King's Business - 1922-11


T HE K I N G ’S B U S I N E S S stop and make an endless number of In­ quiries and answer as many. The com­ mand of our Saviour strictly forbade all such loiterings.— Thomson. Cour­ tesy is not waste of time but much con­ ventionality has to be brushed aside when a man is pressed by some great duty. Christians should be misers of time in Christ’s ■ service and not allow ceremonial duties to rob them of too much of it.—Willcock. v. 6 . Son of peace. One capable of receiving this message.' The meaning is that the disciples were to communi­ cate their message of peace as the prophet of old was to communicate his message of warning (Bzek. 3:17-21) to all, whether worthy or not. It is prom­ ised to them that even if their message falls on inattentive ears, yet it shall not be fruitless since • the duty performed shall bring peace to themselves. “ It shall turn to you again.”— Speaker’s Com. v. 7. In the same house remain. Christ’s workers will have no time for feasting and social frivolities.-STorrey. They should apply themselves to their work under a deep concern for precious souls, looking upon them with His com­ passion and as riches which ought to be secured for him.— Sum. Bible. Such things as they give. The reference probably is to the scruples felt by strict Jews about eating with the Samaritans. Our Lord had no such scruple (Jn. 4: 8 ). Paul gives the precept a wider scope by extending it to food in the houses of Gentiles (1 Cor. 10:27).— Horn. Com. There is a lesson in all this for the ministry of our own age. How prone it is to resent and exaggerate in­ conveniences— to see the dark side, which there must ever be, of the place -assigned and of the circumstances sur­ rounding.— Vaughan. Laborer worthy of his hire. This is a principle authori­ tatively applied to the services of the Lord’s, workmen and by Paul repeat­ edly and touchingly employed in his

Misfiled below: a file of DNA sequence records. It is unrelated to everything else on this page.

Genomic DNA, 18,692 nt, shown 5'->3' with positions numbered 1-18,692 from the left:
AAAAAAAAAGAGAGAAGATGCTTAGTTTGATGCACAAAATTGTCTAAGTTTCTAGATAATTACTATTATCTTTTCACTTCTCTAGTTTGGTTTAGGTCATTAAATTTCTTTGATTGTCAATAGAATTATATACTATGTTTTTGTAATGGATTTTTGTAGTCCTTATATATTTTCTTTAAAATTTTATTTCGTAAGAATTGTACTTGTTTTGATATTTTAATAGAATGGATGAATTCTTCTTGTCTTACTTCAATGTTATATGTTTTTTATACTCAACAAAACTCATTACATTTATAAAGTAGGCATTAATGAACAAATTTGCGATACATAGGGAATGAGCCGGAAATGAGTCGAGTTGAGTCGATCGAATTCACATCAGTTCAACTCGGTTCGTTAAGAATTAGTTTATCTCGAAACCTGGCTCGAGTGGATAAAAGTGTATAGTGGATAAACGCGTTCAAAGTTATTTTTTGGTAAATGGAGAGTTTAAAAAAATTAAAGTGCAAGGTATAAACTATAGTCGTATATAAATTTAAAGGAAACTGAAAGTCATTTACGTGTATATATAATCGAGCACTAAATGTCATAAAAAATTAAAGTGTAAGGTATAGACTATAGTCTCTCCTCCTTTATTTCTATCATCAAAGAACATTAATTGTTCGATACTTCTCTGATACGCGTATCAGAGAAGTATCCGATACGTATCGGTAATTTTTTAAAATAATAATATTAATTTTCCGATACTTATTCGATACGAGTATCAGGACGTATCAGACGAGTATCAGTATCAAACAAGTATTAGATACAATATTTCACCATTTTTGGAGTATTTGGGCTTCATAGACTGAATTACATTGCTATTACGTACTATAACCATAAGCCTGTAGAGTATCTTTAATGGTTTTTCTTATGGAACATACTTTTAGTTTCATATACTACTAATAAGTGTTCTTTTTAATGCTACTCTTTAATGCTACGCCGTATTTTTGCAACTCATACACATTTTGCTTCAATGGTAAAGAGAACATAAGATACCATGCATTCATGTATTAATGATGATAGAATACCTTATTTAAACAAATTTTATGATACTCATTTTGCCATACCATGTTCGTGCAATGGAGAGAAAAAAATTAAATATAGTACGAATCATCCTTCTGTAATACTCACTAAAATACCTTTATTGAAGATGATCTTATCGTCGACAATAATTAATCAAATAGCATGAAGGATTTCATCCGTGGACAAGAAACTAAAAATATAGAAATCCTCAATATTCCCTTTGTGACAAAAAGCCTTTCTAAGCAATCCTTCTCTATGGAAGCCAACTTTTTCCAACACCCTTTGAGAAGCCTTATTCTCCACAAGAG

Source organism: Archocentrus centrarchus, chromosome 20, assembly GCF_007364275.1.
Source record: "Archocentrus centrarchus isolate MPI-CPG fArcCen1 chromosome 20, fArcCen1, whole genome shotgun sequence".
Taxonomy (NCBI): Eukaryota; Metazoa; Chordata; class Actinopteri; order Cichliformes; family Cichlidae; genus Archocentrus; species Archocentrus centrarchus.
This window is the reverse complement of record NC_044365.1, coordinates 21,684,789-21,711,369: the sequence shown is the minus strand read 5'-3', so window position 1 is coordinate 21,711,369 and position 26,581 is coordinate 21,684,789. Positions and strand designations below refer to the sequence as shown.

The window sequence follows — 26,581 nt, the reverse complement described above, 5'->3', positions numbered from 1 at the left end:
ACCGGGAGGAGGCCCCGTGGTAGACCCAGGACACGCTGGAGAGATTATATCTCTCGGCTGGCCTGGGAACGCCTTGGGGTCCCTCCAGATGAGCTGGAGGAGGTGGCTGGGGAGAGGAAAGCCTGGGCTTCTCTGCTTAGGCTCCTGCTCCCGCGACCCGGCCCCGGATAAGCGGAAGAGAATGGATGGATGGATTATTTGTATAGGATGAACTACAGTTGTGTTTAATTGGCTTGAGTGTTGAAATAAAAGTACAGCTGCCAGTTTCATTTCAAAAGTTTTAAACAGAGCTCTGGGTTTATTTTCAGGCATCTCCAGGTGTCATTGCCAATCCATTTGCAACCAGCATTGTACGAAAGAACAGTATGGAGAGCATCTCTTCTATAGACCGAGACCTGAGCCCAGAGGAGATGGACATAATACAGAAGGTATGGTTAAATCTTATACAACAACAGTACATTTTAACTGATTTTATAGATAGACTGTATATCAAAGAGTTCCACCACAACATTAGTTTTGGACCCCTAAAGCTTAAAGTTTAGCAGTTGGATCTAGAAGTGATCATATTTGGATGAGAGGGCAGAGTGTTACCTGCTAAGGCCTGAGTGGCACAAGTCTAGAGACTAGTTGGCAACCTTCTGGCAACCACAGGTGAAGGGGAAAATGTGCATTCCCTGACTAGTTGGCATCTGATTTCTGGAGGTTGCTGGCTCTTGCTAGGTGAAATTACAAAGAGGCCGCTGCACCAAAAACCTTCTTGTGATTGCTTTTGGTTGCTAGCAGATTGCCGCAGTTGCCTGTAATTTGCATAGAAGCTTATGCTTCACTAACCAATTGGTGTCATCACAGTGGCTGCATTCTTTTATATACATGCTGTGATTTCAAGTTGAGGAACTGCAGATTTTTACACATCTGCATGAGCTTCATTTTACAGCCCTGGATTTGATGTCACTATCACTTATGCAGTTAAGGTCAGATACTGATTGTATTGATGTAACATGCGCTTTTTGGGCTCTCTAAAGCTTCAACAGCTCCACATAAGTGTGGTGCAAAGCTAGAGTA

1177 appeals to all the churches (Rom. 15: 27; 1 Cor. 9:11; Gal. 6 : 6 ) and once as “ Scripture” (1 Tim. 5:18).— J. F. & B. What the Christian worker re­ ceives for his sustenance is not an alms. The message he brings entitles him to it. He is neither to seek for great tem­ poral prosperity nor from a false shame to refuse adequate sustenance from those whom he serves in spiritual things.— Godet. v. 9. Heal the sick. The power of miraculous healing was specially given to these seventy. Care for physical well-being is part of the Christian’s work. It will help to get a hearing for his proper message, as medical mission­ aries have proved.— Sel. v. 11. Be sure of this. Unbelief cannot invalidate the truth of God. Men’s guilt will be measured by the light they have had.—-Torrey. The city was to be treated as a heathen place, the very dust of which was defiling.lfe-Man- sel. By shaking the dust from their feet they were to testify of God’s utter abhorrence of their deeds.— Sel. King­ dom of God come nigh. The mission- ers did not reach the climax of their work till they said, “ The kingdom of God is come nigh unto you.” To this sympathetic ministry of interpretation of the work of the Spirit of God every disciple of Christ has received an au­ thoritative call, and by the earnest dis­ charge of its various duties the demons of doubt and despair are driven off the field and the kingdom of God is estab­ lished in the hearts of men.— Clifford. v. 12. More tolerable in the day. To hear thé Gospel preached is not only a great privilege but a great responsibil­ ity.—Hastings. v. 13. Mighty works done in Tyre and Sidon. Note the hint here of the multiplicity of Christ’s labors. Chora- zin and Bethsaida were cities in which, as Matthew says, “most of his mighty works were done,” yet the Gospels pre­ serve no record of them. “ Many other

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